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Author Topic: What if identical twins had different mitochondrial DNA?  (Read 3771 times)

Offline David Cooper

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It's in the title - normal identical twins in that their main 46 chromosomes are identical, but with mitochondrial DNA from different sources. Would they still look near identical? Would they be equally good at running? Might one be fat and the other thin with identical diet and exercise? Have experiments been done on this in animals?


 

Offline cheryl j

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Re: What if identical twins had different mitochondrial DNA?
« Reply #1 on: 28/02/2014 18:36:29 »
I think they would look the same, unless one twin's mitochondria were out right genetically defective. There could be differences in metabolic rate, but you can also increase the number of mitochondria through aerobic exercise.
 

Offline evan_au

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Re: What if identical twins had different mitochondrial DNA?
« Reply #2 on: 28/02/2014 20:56:25 »
If the twins are identical, they split from a single fertilised egg, with a single set of nuclear DNA.

However, the egg has numerous mitochondria, each with its own genetic code. When a cell divides, the mitochondria also divide, but may be unevenly partitioned between the daughter cells. This could result in a different genetic mix of mitochondria between the twins.

It is also possible that a new mitochondrial mutation could occur in one of the twins.
 

Offline cheryl j

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Re: What if identical twins had different mitochondrial DNA?
« Reply #3 on: 01/03/2014 16:54:30 »
I had never heard that every mitochondria has its own genetic code. In fact I thought that was the whole point of studying mitochondria DNA, that it was the same all the way down the maternal line except for mutations.
I have read about very rare instances of mitochondria from the sperm somehow getting into the egg.
 

Offline David Cooper

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Re: What if identical twins had different mitochondrial DNA?
« Reply #4 on: 01/03/2014 18:18:36 »
The idea was to have genetically altered identical twins (or clones) such that the only significant difference between them is the mitochondrial DNA (which would ordinarily be near identical too). What I really want to know is how much differences in mitochondrial DNA can contribute to differences between individual people, and this would obviously be easiest to test with modified clones, which means animal testing.
 

Offline cheryl j

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Re: What if identical twins had different mitochondrial DNA?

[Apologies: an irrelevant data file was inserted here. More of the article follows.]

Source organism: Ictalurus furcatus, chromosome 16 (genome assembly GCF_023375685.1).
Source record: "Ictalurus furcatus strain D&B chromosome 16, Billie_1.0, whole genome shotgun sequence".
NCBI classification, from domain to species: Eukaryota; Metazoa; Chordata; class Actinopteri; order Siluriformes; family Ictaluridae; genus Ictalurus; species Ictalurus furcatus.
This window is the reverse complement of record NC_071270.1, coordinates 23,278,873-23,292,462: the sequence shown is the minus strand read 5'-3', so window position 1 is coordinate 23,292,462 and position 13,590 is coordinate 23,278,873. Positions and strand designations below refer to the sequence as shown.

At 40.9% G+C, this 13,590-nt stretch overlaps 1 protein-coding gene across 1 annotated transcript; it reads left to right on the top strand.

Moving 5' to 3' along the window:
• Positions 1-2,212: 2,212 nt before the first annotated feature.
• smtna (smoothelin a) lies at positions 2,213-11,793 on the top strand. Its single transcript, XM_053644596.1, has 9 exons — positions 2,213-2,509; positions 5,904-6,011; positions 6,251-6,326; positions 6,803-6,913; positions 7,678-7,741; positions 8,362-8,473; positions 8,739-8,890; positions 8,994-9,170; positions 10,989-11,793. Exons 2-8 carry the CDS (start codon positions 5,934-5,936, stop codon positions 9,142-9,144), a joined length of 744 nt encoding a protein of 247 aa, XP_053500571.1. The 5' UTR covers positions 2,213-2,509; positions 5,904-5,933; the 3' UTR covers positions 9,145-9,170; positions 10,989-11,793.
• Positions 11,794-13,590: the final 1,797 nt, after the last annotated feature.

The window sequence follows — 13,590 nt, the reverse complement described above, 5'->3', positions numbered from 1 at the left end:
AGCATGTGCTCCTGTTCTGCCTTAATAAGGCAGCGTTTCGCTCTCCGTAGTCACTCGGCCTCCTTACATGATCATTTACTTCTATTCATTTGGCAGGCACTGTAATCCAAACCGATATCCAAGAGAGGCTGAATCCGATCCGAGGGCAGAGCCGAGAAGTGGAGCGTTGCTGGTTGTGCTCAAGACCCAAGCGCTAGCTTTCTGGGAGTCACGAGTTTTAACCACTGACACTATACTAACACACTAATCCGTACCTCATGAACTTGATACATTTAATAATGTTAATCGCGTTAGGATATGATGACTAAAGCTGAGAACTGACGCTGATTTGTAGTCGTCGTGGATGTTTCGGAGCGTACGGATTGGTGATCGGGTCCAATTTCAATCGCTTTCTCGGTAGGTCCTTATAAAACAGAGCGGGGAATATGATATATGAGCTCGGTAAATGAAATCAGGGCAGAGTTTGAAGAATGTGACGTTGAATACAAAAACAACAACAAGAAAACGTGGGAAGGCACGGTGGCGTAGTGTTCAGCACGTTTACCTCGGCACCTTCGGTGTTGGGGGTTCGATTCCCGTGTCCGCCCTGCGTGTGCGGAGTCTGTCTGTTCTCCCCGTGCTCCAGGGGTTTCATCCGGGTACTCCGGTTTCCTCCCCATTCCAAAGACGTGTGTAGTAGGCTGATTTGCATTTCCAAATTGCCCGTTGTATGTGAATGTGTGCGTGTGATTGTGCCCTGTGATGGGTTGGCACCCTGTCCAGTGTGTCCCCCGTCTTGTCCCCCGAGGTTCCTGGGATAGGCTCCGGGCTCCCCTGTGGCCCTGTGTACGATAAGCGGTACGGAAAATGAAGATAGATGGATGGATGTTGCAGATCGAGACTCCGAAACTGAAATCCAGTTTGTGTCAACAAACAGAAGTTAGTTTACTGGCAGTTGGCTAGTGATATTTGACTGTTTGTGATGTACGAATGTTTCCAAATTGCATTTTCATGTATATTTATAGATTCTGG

« Reply #5 on: 03/03/2014 01:59:08 »
Yes, clones as you described might be a good test, except that low oxygen stimulates mitochondria to reproduce and it might mitigate any differences.
« Last Edit: 03/03/2014 02:01:03 by cheryl j »
 

Offline evan_au

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Re: What if identical twins had different mitochondrial DNA?
« Reply #6 on: 03/03/2014 10:02:27 »
Quote
What I really want to know is how much differences in mitochondrial DNA can contribute to differences between individual people
Mitochondria generate the ATP which powers the cell. So the effects will probably be in anything which powers the cell metabolism - especially muscle, brain & eyes, which have especially high energy demands.

We can see the impacts of mitochondrial diseases; I imagine that mitochondrial function could affect activity and lethargy - but this will appear differently in different organs.

Many of the mitochondrial genes are actually expressed by DNA in the cell's nucleus (in humans, 13 proteins in the mitochondrial DNA, and approximately 1500 in the cell nucleus). I have heard that different species have quite different division of genes between their mitochondria and the cell nucleus.
 

Offline David Cooper

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Re: What if identical twins had different mitochondrial DNA?
« Reply #7 on: 03/03/2014 19:09:45 »
"Symptoms include poor growth, loss of muscle coordination, muscle weakness, visual problems, hearing problems, learning disabilities, heart disease, liver disease, kidney disease, gastrointestinal disorders, respiratory disorders, neurological problems, autonomic dysfunction and dementia."

That's quite a lot there that could potentially also be affected more subtly by small differences which aren't classed as diseases, but which could enhance or suppress athletic performance. The reason I'm thinking about all this is of course the fuss being made at the moment about children being born to three parents, where one supplies the mitochondrial DNA to prevent a mitochondrial disease being passed on by the "other" mother.
 

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Re: What if identical twins had different mitochondrial DNA?
« Reply #7 on: 03/03/2014 19:09:45 »

 

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